Town creates new assessor post
By Kym Soper
VERNON - The mayor and Town Council have created a new position in the assessor's office that they say should save money in the end.
Town Assessor David Wheeler made the proposal last week to eliminate the department's vacant assessment technician position and replace it with a newly created assessment specialist at a higher pay scale.
The specialist position would require a more highly skilled person who would better serve taxpayer needs and increase town revenue, according to Wheeler.
He says he expects net savings of $43,300 annually, which is the yearly salary of the assessment technician. The specialist position would be paid $53,000 annually.
Once filled, the specialist would continue the technician's clerical duties, which accounts for 70 percent of the job. But they will also staff the front office and be able to answer technical questions from the public that now pull supervisors from other tasks, Wheeler said.
Freeing up the assessor will, in turn, allow the department to slash consultant fees by $14,000 per year, reduce revaluation expenses by a minimum of $25,000 per year, and produce additional revenue of at least $14,000 per year as a result of increased personal property inspections and audits, he said.
According to Wheeler's numbers, between consultant fees and the assessment technician salary the department now spends $110,300 a year without bringing in additional revenue. Under the new system, the department will spend a total of $67,000 annually in salaries and fees, and conduct even more work, leaving a difference of $43,300, Wheeler said.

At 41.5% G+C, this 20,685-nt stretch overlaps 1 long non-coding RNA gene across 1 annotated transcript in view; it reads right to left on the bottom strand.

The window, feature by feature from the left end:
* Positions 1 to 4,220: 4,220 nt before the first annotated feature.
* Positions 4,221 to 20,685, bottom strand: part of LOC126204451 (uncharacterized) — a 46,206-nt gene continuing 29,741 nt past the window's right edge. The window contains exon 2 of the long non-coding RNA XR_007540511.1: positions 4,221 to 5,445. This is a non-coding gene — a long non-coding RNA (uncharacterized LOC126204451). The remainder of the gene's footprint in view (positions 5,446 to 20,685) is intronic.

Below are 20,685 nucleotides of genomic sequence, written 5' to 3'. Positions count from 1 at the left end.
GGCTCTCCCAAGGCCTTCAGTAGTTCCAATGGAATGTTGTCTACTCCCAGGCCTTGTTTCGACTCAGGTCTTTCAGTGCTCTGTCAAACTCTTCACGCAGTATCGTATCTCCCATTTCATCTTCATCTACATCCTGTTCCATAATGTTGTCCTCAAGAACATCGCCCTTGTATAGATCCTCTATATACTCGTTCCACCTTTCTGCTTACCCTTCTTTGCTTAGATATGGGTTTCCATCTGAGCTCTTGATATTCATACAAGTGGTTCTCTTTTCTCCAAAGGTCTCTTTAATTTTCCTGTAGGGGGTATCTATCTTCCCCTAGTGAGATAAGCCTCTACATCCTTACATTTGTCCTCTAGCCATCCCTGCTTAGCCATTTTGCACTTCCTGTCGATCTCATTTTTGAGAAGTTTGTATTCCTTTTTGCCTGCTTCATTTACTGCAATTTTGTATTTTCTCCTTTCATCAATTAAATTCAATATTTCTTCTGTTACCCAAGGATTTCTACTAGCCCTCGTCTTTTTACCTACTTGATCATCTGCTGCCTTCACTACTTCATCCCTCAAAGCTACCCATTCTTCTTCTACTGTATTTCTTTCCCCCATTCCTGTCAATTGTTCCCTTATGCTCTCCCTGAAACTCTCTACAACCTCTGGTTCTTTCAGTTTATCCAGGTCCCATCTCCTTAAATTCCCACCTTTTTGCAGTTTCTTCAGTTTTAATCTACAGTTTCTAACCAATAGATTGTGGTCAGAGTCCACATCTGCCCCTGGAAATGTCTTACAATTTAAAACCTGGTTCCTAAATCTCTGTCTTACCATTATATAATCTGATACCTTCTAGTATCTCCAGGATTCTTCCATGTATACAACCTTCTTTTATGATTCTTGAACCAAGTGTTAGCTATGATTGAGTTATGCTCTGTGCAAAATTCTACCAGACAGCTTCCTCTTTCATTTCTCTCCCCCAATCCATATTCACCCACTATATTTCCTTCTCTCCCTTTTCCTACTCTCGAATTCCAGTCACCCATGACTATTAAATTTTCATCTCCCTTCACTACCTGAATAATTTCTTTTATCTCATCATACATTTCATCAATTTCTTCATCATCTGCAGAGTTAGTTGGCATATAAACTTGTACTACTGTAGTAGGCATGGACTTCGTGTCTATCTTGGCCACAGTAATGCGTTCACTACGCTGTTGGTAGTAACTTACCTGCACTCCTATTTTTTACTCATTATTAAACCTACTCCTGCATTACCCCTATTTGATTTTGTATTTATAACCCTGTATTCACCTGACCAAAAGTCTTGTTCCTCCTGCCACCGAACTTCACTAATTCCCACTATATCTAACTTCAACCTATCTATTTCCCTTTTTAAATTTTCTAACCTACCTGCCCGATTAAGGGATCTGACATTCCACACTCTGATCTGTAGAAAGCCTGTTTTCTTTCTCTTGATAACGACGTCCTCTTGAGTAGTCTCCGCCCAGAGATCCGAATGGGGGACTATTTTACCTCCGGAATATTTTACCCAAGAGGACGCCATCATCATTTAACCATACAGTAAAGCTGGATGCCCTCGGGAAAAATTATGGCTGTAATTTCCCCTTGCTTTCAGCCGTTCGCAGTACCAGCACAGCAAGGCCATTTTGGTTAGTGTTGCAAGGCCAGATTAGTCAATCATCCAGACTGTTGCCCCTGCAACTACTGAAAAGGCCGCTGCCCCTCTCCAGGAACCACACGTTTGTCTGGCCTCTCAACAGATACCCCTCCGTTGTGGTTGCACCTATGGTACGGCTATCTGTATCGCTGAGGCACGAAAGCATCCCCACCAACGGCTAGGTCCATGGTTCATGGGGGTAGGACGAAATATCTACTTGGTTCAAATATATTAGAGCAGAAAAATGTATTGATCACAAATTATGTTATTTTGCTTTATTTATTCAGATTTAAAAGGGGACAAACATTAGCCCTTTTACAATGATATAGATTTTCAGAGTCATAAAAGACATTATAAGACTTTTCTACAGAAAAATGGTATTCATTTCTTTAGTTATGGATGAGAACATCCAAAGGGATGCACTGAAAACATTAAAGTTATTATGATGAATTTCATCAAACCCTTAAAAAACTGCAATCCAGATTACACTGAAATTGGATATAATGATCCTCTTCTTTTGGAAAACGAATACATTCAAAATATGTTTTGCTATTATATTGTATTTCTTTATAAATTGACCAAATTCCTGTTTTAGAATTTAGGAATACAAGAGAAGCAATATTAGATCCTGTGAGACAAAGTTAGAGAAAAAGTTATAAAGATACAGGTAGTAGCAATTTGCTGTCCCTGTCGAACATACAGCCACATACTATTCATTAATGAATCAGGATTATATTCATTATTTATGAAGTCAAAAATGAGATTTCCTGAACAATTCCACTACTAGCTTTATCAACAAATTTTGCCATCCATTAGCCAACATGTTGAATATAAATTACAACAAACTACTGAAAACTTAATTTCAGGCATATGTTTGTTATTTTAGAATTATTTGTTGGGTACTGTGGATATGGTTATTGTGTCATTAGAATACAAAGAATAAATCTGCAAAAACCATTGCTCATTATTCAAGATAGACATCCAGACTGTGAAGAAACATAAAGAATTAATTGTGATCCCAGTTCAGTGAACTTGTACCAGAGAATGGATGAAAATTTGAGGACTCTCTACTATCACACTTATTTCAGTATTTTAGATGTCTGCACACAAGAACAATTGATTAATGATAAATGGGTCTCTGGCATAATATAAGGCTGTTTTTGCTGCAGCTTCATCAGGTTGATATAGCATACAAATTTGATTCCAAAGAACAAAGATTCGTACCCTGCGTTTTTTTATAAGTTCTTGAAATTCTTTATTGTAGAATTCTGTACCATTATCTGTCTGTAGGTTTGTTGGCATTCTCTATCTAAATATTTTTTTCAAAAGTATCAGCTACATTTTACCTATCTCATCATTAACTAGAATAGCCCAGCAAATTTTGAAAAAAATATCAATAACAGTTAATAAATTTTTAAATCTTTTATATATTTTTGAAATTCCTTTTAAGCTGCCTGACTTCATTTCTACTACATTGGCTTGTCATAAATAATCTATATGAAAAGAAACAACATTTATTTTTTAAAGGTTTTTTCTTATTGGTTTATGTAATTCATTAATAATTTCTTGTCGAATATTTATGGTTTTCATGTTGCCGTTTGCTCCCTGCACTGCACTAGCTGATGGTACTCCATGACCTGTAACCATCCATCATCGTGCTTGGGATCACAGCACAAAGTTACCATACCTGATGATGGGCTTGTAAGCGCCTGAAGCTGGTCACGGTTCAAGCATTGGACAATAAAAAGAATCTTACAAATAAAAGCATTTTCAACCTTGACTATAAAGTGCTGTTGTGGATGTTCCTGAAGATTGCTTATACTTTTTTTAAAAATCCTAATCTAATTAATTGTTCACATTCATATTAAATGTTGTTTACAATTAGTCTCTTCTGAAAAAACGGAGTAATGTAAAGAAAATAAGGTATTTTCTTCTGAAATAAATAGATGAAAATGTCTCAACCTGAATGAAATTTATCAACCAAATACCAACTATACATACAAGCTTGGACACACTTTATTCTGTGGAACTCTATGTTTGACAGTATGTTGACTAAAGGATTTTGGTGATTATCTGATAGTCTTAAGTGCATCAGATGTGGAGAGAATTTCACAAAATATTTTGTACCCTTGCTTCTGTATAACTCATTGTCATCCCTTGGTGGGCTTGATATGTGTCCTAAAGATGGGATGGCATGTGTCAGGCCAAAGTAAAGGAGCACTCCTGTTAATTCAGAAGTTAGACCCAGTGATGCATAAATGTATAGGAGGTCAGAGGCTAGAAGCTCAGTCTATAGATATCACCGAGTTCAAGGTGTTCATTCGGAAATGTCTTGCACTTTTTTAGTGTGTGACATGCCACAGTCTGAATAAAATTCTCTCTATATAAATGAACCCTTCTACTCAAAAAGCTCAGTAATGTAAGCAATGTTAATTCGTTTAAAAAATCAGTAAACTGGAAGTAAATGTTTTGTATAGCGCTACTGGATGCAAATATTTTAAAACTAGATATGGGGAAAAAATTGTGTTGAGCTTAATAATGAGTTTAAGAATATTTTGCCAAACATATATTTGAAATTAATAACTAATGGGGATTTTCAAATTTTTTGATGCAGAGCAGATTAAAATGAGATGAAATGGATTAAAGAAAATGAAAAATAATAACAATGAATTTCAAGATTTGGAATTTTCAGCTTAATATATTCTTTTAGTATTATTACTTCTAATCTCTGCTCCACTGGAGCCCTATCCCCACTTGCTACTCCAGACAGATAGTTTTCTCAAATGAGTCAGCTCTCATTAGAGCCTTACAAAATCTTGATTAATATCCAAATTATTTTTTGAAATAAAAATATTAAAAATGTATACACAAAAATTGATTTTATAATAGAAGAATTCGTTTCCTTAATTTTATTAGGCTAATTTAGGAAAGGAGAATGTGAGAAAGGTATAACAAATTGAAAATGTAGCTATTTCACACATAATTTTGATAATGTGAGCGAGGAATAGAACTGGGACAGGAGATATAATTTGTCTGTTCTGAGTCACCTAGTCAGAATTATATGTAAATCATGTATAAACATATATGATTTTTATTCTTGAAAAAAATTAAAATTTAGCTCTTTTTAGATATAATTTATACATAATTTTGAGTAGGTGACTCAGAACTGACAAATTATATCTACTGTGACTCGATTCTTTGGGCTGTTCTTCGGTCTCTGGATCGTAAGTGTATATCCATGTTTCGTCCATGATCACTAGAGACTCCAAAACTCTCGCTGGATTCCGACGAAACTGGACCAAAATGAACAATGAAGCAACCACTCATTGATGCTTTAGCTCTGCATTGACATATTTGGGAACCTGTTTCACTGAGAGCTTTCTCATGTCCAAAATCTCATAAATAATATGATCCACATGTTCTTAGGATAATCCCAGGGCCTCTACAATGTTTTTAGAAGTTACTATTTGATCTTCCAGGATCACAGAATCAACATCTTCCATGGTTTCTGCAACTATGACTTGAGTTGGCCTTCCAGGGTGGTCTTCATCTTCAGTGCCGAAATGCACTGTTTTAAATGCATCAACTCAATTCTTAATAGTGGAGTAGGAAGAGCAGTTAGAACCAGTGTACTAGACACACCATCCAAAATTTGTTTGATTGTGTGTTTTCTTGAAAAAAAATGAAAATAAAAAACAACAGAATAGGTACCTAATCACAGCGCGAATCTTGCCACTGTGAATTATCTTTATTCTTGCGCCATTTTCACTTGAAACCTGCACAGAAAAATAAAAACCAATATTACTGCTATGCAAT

"Not only will this upgraded position save the town money on our expense side, but more importantly, it will increase revenue on the taxation side," Wheeler said, adding, "We'll be saving money without sacrificing quality."
Wheeler initially brought the proposal to the town council last year, but the Republican-led panel said they wanted more information before deciding. Last week they voted unanimously in favor of the plan.
Council member Daniel Anderson said the changeover in positions had merit, but wanted to see follow up numbers detailing the types of inspections the specialist conducted along with the results of benefits to the town.
Wheeler says that in Vernon there are about 1,200 personal property accounts that are examined in five-year cycles. Because of staffing issues, not all businesses are inspected on a timely basis, he said.
©Journal Inquirer 2008